As I was reading this week, a line from Brenda Trofanenko’s chapter jumped out at me. “Instead, I suggest, there is a need for museums to consider themselves as brokers of knowledge,” she writes, “and that such knowledge can come through engagement with technology within and beyond the museum.” When you read that sentence out of context, it seems as though she is reinforcing how some museums currently operate. How many museums have you gone to where it feels like you’re being lectured to? I know I’ve been there. There are definitely still public history sites that see themselves as the defining authority on a topic, and they deign to provide the public with the singular truth about that topic.
But knowledge can have a few different meanings, can’t it? Sure, knowledge can mean understanding factual concepts. In that sense, even the most uppity of museums could be brokers of knowledge. But that’s not what Trofanenko’s talking about. As she writes later on, “Can our youth problem solve, communicate, or be creative and innovative by attending a history museum? I cannot say for certain.” This kind of knowledge goes much deeper than regurgitating facts. This kind of knowledge is about acquiring skills that can be applied to daily life.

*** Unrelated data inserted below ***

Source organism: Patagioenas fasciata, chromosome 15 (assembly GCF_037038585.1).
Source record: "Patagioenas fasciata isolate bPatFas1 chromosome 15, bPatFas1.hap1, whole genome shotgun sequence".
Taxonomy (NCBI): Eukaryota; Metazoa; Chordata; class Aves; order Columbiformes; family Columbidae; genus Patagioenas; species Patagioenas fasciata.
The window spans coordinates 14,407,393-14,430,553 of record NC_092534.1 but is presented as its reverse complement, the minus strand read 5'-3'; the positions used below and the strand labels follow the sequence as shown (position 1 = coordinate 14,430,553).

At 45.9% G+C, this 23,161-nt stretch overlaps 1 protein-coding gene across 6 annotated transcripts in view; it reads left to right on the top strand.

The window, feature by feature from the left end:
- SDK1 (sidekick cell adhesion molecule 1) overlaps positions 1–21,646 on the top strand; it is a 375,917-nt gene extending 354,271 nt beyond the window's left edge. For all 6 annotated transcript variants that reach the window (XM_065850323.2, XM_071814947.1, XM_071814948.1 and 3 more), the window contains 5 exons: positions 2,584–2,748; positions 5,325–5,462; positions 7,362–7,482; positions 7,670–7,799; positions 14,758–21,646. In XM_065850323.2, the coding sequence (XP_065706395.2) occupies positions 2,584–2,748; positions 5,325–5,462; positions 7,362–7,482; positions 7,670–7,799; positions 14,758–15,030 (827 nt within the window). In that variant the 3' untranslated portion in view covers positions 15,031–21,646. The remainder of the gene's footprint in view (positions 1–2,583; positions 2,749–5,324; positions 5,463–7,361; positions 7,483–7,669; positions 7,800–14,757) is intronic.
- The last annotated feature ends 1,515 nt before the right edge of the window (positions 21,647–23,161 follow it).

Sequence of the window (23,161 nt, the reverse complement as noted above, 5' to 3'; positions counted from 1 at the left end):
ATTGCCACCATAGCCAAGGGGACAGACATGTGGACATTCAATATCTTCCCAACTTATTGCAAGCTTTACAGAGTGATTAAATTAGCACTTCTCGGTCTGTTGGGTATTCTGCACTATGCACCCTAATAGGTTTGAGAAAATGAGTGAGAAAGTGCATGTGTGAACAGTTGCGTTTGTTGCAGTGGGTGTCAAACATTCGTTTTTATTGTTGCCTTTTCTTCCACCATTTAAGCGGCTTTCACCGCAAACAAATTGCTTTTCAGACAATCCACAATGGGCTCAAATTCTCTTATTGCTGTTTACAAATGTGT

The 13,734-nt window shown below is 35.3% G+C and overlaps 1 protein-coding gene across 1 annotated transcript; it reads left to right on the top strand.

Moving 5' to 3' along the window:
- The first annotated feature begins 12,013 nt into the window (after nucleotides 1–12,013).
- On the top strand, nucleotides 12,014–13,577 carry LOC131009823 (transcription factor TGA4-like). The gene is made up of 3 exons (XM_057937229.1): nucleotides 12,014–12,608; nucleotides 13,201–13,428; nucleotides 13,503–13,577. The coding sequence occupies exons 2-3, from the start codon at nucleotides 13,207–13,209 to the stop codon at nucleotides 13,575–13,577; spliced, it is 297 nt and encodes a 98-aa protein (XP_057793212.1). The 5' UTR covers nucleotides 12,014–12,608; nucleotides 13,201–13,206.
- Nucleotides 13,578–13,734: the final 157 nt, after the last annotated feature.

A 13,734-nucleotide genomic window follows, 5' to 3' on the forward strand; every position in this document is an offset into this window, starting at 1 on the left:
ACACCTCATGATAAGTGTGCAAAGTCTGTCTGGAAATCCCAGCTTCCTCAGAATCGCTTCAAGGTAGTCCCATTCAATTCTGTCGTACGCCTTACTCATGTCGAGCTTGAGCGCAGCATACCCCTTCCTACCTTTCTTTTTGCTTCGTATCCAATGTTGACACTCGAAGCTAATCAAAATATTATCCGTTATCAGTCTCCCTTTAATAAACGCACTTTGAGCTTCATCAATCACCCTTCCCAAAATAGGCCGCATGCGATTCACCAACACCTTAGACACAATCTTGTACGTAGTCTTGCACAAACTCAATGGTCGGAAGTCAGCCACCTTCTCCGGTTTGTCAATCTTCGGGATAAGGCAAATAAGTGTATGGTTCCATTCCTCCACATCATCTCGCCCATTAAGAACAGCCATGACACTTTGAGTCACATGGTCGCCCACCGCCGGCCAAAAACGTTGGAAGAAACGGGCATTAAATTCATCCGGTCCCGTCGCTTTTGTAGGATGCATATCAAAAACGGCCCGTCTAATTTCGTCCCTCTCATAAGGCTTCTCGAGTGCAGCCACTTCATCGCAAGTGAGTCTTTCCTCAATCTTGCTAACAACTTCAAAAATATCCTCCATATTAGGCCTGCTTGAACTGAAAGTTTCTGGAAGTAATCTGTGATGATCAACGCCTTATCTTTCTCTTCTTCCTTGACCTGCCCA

We’ve discussed before in class what the role of digital history is within public history. Honestly, that seems to be the topic of discussion most weeks, or at least some variant of that topic. But I think Trofanenko’s chapter has helped me to find the words I’ve been looking for all semester. Digital history is (among other things) a tool for the public to learn critical thinking skills.
If a person is more engaged with something, they’re more likely to think critically about it. I want to use the George Washington site Taylor talked about in his post this week as an example. So, before we were under a Stay at Home order, my dad and I visited Washington’s Crossing State Park while I was home for spring break. The site covers not only the Continental Army’s crossing of the Delaware River, but also the fighting at Trenton and Princeton that followed. We were there for most of the day, and we saw several presentations and many artifacts and text panels in the two museums on site (one on the NJ side, one on the PA side). I thought harder and empathized more with Washington in ten minutes on the Be Washington page than I did in six hours at Washington’s Crossing. This shows the potential of digital history for public history spaces. By allowing visitors to immerse themselves and choose what they want to interact with, sites can create much more powerful connections than by just listing facts (or only providing one interpretation of those facts).
We’ve talked about museums or sites not wanting to cede authority to the public, and I recognize that what I’ve been talking about is the ultimate ceding of authority. It’s certainly a complex issue. Can sites let their interpretation of the past take a backseat to visitor engagement? Is visitor engagement really more important than making sure they get the “correct” version of past events? Should public history sites be brokers of knowledge, or temples of fact?